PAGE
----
What about you? Do you write bio or sketches for your characters?

“Dear Lucky Agent” Contest

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May 27th, 2010
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I decided to submit the first 200 words of my novel, Jack of Hearts, to the “Dear Lucky Agent” Contest over at the Guide to Literary Agents site. Today is the last day. Almost forgot about it until a calendar reminder popped up in my face while checking my email. We’ll see how it goes.

Anyone else out there that’s interested: the theme is Fantasy/Sci-Fi. YA fantasy and Sci-fi is OK too. You’ve got about 4 hours left. Go!

Writing Level-Up: Near Successes

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May 21st, 2010
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Yesterday, Raphael Colantonio (founder and CEO of Arkane Studios) delivered a five-minute micro-talk at the Austin IGDA. Before giving his speech, he rehearsed it in front of some of us at the office. It was a great talk. Over the years, Arkane has had its share of successes. But they’ve also experienced some gut-wrenching setbacks and have had their hearts broken over a few titles. Depending on where you’re standing and what you value, it might be easy to look at their history and call all of those negative experiences failures. But Raf doesn’t. Looking back from where Arkane is now, he believes they matter. They are part of a larger, unfolding drama that has given Arkane valuable developer  experience, strengthened their resolve, and facilitated meeting some amazing people. So he calls them “Near-Successes”.

I think that’s a really healthy attitude and I think the same can hold true for writing. Went to a critique group and got your precious prose smacked around? Necessary Near Success. Had an agent tell you there’s no merit whatsoever in the genre you happen to be writing in? Necessary Near Success. Have a stack of rejection slips thick enough to stop bullets? All near successes.

From now on, every time I get a rejection in the mail I’m going to call it a “Near Success.” After all, if you look at it from a certain point of view, it’s true. You  may have seen the great A Million Bad Words post before, or heard about Malcom Gladwells 10,000 hours rule. Both great ideas that say you can’t skip. You’ve got to put in the hours.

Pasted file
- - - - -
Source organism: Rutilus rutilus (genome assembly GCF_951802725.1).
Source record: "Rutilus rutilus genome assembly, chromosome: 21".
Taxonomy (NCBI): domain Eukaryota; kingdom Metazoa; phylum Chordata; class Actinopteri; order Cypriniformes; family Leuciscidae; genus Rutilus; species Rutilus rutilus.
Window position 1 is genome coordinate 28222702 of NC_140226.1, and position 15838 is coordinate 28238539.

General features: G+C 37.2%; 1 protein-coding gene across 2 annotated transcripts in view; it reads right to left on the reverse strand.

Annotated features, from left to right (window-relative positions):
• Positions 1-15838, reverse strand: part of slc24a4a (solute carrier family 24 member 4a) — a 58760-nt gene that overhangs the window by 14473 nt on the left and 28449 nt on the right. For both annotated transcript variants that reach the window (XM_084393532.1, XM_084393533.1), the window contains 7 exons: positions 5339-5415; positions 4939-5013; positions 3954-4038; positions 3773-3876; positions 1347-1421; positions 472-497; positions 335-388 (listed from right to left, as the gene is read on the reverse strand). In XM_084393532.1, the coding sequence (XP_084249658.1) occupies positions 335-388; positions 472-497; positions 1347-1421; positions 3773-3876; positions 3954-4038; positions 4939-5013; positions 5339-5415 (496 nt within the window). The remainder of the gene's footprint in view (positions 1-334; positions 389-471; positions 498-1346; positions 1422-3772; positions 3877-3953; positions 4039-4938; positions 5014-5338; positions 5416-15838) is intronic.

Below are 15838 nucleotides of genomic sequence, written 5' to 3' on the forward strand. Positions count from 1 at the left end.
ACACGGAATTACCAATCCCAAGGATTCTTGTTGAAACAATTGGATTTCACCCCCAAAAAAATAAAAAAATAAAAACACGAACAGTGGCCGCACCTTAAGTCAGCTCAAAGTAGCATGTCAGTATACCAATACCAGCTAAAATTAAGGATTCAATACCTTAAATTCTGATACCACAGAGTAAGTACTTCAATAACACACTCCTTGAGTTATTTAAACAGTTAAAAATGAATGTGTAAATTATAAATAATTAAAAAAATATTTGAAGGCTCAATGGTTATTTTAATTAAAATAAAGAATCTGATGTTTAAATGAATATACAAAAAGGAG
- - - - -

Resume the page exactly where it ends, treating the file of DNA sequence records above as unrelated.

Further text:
For some reason I’ve always pictured a magician pulling an infinite stream of scarves out of his mouth, pulling and pulling past all the janky, ratty rags, until he gets to the bright silk. Weird right?

Whatever you’re writing, no matter how much you beat yourself up or think it’s a total crap-a-lanche, you can’t stop. Ride it out and write it out so you can get to the good stuff.

Writing Level-Up: Point of View

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May 15th, 2010
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[Occasionally I'll post about my experiences trying to improve as a writer. If you’re a writer you might find something useful. Sometimes the topic will converge on game design, my other vocational passion.]

This was an eye-opening lesson for me. I had a sort of general, fuzzy awareness of point of view. I knew the difference between third person and first person. However, I wasn’t even conscious of some of the subtle ways I was violating perspective conventions that seem to be the norm in modern speculative writing. I won’t go into defining what all the possible POV approaches to writing in general are. You can read about them here.

But, if you’re writing fantasy (especially young adult fantasy) the advice from editors tends to be pretty strict these days: every sentence should be written from the perspective of one of the characters, even if it’s 3rd person POV. The reader can only know what the POV character knows and see what they see, and if the POV changes to another character, this should be the beginning of a new scene.

Here are several POV mistakes I made from time to time, until someone brought them to my attention. Avoiding this stuff is second nature now, but occasionally a POV wobble creeps in. Here’s what to watch out for:

Don’t head-hop in the middle of a scene.
If John is our POV, if we get to read John’s thoughts, then don’t give us the direct thoughts of people around John. Don’t do this:

John scowled at the cat and stuck his tongue out. Cats were crap. He didn’t understand why Jane wanted one so badly, of all creatures. Ever since one had gouged his cheeks as a child he’d rather see them kicked across the room than cuddled.